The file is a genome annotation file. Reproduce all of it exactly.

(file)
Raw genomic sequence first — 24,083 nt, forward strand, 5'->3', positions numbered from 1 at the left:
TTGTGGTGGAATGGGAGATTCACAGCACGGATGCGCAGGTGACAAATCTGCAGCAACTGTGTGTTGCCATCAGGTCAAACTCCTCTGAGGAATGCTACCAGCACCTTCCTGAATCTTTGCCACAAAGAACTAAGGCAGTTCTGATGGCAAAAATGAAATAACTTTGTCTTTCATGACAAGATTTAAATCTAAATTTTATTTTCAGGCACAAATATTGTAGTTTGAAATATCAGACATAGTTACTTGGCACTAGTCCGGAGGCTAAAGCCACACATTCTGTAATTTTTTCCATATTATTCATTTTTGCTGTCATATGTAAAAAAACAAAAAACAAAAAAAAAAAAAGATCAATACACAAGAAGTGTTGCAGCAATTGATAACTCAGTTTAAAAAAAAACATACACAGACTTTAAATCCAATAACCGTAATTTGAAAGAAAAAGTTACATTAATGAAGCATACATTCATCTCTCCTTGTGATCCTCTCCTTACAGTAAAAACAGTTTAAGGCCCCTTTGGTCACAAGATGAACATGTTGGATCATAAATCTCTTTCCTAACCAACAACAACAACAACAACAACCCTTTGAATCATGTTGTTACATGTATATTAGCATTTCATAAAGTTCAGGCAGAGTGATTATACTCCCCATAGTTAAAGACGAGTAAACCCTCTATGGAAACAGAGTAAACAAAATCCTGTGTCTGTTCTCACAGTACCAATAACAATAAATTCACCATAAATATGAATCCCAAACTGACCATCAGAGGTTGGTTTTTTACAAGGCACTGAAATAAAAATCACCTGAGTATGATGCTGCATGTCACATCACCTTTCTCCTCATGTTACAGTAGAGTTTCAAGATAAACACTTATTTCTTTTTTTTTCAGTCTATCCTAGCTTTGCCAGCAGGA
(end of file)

Raw genomic sequence first — 24,083 nt, forward strand, 5'->3', positions numbered from 1 at the left:
TTGTGGTGGAATGGGAGATTCACAGCACGGATGCGCAGGTGACAAATCTGCAGCAACTGTGTGTTGCCATCAGGTCAAACTCCTCTGAGGAATGCTACCAGCACCTTCCTGAATCTTTGCCACAAAGAACTAAGGCAGTTCTGATGGCAAAAATGAAATAACTTTGTCTTTCATGACAAGATTTAAATCTAAATTTTATTTTCAGGCACAAATATTGTAGTTTGAAATATCAGACATAGTTACTTGGCACTAGTCCGGAGGCTAAAGCCACACATTCTGTAATTTTTTCCATATTATTCATTTTTGCTGTCATATGTAAAAAAACAAAAAACAAAAAAAAAAAAAGATCAATACACAAGAAGTGTTGCAGCAATTGATAACTCAGTTTAAAAAAAAACATACACAGACTTTAAATCCAATAACCGTAATTTGAAAGAAAAAGTTACATTAATGAAGCATACATTCATCTCTCCTTGTGATCCTCTCCTTACAGTAAAAACAGTTTAAGGCCCCTTTGGTCACAAGATGAACATGTTGGATCATAAATCTCTTTCCTAACCAACAACAACAACAACAACAACCCTTTGAATCATGTTGTTACATGTATATTAGCATTTCATAAAGTTCAGGCAGAGTGATTATACTCCCCATAGTTAAAGACGAGTAAACCCTCTATGGAAACAGAGTAAACAAAATCCTGTGTCTGTTCTCACAGTACCAATAACAATAAATTCACCATAAATATGAATCCCAAACTGACCATCAGAGGTTGGTTTTTTACAAGGCACTGAAATAAAAATCACCTGAGTATGATGCTGCATGTCACATCACCTTTCTCCTCATGTTACAGTAGAGTTTCAAGATAAACACTTATTTCTTTTTTTTTCAGTCTATCCTAGCTTTGCCAGCAGGA